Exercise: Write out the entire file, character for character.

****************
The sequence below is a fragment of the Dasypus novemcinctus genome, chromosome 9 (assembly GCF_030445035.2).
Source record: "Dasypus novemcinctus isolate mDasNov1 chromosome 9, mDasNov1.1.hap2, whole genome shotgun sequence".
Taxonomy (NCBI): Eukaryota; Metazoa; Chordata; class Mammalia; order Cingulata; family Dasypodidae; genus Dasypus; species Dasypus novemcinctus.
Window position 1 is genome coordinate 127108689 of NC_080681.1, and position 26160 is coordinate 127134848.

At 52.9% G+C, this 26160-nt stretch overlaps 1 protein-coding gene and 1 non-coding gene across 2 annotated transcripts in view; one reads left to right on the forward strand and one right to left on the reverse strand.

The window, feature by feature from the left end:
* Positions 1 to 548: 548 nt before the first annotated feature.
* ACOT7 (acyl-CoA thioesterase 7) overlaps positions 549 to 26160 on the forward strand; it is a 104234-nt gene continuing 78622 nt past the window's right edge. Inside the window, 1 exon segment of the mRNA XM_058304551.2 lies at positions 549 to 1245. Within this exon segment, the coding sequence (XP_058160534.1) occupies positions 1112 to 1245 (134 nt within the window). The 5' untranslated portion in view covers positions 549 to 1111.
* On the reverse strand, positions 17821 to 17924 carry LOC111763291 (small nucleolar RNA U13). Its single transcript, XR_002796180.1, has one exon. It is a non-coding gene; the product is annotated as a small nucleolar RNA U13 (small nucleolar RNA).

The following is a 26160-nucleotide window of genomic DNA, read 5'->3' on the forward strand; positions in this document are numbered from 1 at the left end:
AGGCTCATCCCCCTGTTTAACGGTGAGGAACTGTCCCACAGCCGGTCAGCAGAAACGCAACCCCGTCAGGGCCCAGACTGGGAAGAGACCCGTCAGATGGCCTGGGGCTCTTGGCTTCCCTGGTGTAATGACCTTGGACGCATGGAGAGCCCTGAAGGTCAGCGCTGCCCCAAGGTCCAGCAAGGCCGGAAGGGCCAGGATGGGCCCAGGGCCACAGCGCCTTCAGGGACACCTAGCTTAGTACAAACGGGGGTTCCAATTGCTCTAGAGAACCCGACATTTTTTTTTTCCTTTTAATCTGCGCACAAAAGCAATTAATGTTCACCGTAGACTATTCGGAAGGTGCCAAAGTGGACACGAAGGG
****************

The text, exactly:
The sequence below is a fragment of the Dasypus novemcinctus genome, chromosome 9 (assembly GCF_030445035.2).
Source record: "Dasypus novemcinctus isolate mDasNov1 chromosome 9, mDasNov1.1.hap2, whole genome shotgun sequence".
Taxonomy (NCBI): Eukaryota; Metazoa; Chordata; class Mammalia; order Cingulata; family Dasypodidae; genus Dasypus; species Dasypus novemcinctus.
Window position 1 is genome coordinate 127108689 of NC_080681.1, and position 26160 is coordinate 127134848.

At 52.9% G+C, this 26160-nt stretch overlaps 1 protein-coding gene and 1 non-coding gene across 2 annotated transcripts in view; one reads left to right on the forward strand and one right to left on the reverse strand.

The window, feature by feature from the left end:
* Positions 1 to 548: 548 nt before the first annotated feature.
* ACOT7 (acyl-CoA thioesterase 7) overlaps positions 549 to 26160 on the forward strand; it is a 104234-nt gene continuing 78622 nt past the window's right edge. Inside the window, 1 exon segment of the mRNA XM_058304551.2 lies at positions 549 to 1245. Within this exon segment, the coding sequence (XP_058160534.1) occupies positions 1112 to 1245 (134 nt within the window). The 5' untranslated portion in view covers positions 549 to 1111.
* On the reverse strand, positions 17821 to 17924 carry LOC111763291 (small nucleolar RNA U13). Its single transcript, XR_002796180.1, has one exon. It is a non-coding gene; the product is annotated as a small nucleolar RNA U13 (small nucleolar RNA).

The following is a 26160-nucleotide window of genomic DNA, read 5'->3' on the forward strand; positions in this document are numbered from 1 at the left end:
AGGCTCATCCCCCTGTTTAACGGTGAGGAACTGTCCCACAGCCGGTCAGCAGAAACGCAACCCCGTCAGGGCCCAGACTGGGAAGAGACCCGTCAGATGGCCTGGGGCTCTTGGCTTCCCTGGTGTAATGACCTTGGACGCATGGAGAGCCCTGAAGGTCAGCGCTGCCCCAAGGTCCAGCAAGGCCGGAAGGGCCAGGATGGGCCCAGGGCCACAGCGCCTTCAGGGACACCTAGCTTAGTACAAACGGGGGTTCCAATTGCTCTAGAGAACCCGACATTTTTTTTTTCCTTTTAATCTGCGCACAAAAGCAATTAATGTTCACCGTAGACTATTCGGAAGGTGCCAAAGTGGACACGAAGGG